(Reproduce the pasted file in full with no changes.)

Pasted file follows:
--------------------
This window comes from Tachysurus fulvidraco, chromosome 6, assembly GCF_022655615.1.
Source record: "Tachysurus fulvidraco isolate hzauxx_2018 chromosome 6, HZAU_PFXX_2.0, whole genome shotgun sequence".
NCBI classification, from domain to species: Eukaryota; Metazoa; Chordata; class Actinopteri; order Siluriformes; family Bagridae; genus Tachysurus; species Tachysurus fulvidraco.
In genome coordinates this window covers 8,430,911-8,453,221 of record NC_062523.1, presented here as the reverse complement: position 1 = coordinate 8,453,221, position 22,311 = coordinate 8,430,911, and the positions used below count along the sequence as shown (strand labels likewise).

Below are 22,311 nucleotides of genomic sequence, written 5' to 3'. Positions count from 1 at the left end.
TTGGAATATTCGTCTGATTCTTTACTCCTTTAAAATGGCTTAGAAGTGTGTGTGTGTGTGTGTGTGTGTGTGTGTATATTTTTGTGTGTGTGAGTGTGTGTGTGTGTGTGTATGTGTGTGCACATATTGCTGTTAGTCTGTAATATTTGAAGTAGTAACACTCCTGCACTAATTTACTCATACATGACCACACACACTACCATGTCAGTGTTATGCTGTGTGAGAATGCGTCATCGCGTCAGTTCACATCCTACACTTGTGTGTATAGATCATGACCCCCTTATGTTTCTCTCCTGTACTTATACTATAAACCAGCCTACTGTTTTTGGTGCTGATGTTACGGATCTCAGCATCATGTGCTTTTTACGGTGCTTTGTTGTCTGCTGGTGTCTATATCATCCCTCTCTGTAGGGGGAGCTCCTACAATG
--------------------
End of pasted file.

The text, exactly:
This window comes from Tachysurus fulvidraco, chromosome 6, assembly GCF_022655615.1.
Source record: "Tachysurus fulvidraco isolate hzauxx_2018 chromosome 6, HZAU_PFXX_2.0, whole genome shotgun sequence".
NCBI classification, from domain to species: Eukaryota; Metazoa; Chordata; class Actinopteri; order Siluriformes; family Bagridae; genus Tachysurus; species Tachysurus fulvidraco.
In genome coordinates this window covers 8,430,911-8,453,221 of record NC_062523.1, presented here as the reverse complement: position 1 = coordinate 8,453,221, position 22,311 = coordinate 8,430,911, and the positions used below count along the sequence as shown (strand labels likewise).

Below are 22,311 nucleotides of genomic sequence, written 5' to 3'. Positions count from 1 at the left end.
TTGGAATATTCGTCTGATTCTTTACTCCTTTAAAATGGCTTAGAAGTGTGTGTGTGTGTGTGTGTGTGTGTGTGTATATTTTTGTGTGTGTGAGTGTGTGTGTGTGTGTGTATGTGTGTGCACATATTGCTGTTAGTCTGTAATATTTGAAGTAGTAACACTCCTGCACTAATTTACTCATACATGACCACACACACTACCATGTCAGTGTTATGCTGTGTGAGAATGCGTCATCGCGTCAGTTCACATCCTACACTTGTGTGTATAGATCATGACCCCCTTATGTTTCTCTCCTGTACTTATACTATAAACCAGCCTACTGTTTTTGGTGCTGATGTTACGGATCTCAGCATCATGTGCTTTTTACGGTGCTTTGTTGTCTGCTGGTGTCTATATCATCCCTCTCTGTAGGGGGAGCTCCTACAATG